No one forgot the controversial foreign capital controls implemented by the Gen Surayud government, which the following day led to the worst one-day decline in the history of the Stock Exchange of Thailand — a 15% drop.

The capital controls were imposed by the central bank on Dec 18, 2006, to help stem the appreciation of the baht and to help support Thai exports.

Foreign investors were originally required to set aside 30% of capital inflows with the central bank, and were subject to a 10% penalty for transactions of less than one year.

The Surayud government quickly reversed its position and exempted inflows into the stock market, and the central bank has since relaxed the rules for other types of transactions.

Although the current government has not yet faced such a serious issue, policies such as the planned land tax and increase in value added tax have caused a public stir and might take a toll on the investment climate.

But to Mr Korn, who is also deputy Democrat party leader, Gen Prayut’s conservative approach is understandable considering that the current government stepped into power following the previous Yingluck administration’s issues with “good governance”.

An example is the establishment of a “superboard” to supervise state-owned companies in a move to prevent political interference and ensure management transparency.

These might be conservative measures, but Mr Korn describes it as a “proactive conservative approach”.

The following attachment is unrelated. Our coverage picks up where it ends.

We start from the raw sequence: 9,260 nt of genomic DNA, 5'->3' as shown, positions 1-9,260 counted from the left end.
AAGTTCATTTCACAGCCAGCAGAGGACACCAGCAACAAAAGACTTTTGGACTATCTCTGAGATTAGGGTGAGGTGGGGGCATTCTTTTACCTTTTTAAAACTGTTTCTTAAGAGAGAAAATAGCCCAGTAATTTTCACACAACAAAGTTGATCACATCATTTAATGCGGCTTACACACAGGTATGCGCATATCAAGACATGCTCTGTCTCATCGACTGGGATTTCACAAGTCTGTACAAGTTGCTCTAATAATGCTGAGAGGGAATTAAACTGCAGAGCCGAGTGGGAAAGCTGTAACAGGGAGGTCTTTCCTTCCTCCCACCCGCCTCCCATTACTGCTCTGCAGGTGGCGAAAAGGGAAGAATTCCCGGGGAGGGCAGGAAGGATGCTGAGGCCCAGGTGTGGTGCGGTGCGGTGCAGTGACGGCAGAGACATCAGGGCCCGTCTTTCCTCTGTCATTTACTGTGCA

“We need to accept the limitation that everyone related to this government is of the old generation, and naturally they might be more used to the bureaucratic system than the demands of people,” he said.

But while public attention remains focused on the slow pickup in the economy, Mr Korn pointed out that the country has had a return of peace and order from the first day of the coup.

“The main purpose of the coup was because the country did not have stability. They [the coup-leaders] did not see it as the best solution for the economy, and I’m not judging them in terms of economics. Because that is not the reason why they came [to power],” he said.

“I never expected that they would be able to solve all problems.”

VR Toys, an importer of plastic toys from China, saw a 5% drop in first quarter sales year-on-year. The company sells wholesale toys to distributors and retailers nationwide.

But managing director Pongtorn Phanishsarn is hoping that the Songkran holidays will revive the falling sales. Orders of water guns have to be placed six months in advance, and are sold over only three days.

“When Songkran arrived at the time of the protests last year, the two sides [of the political camps] were like, ‘Let’s stop for now and meet up again on the 16th’. So those who had water guns for sale were getting in a lot of money,” Mr Pongthorn said.

“And this year, the political situation is more stable than last year.” n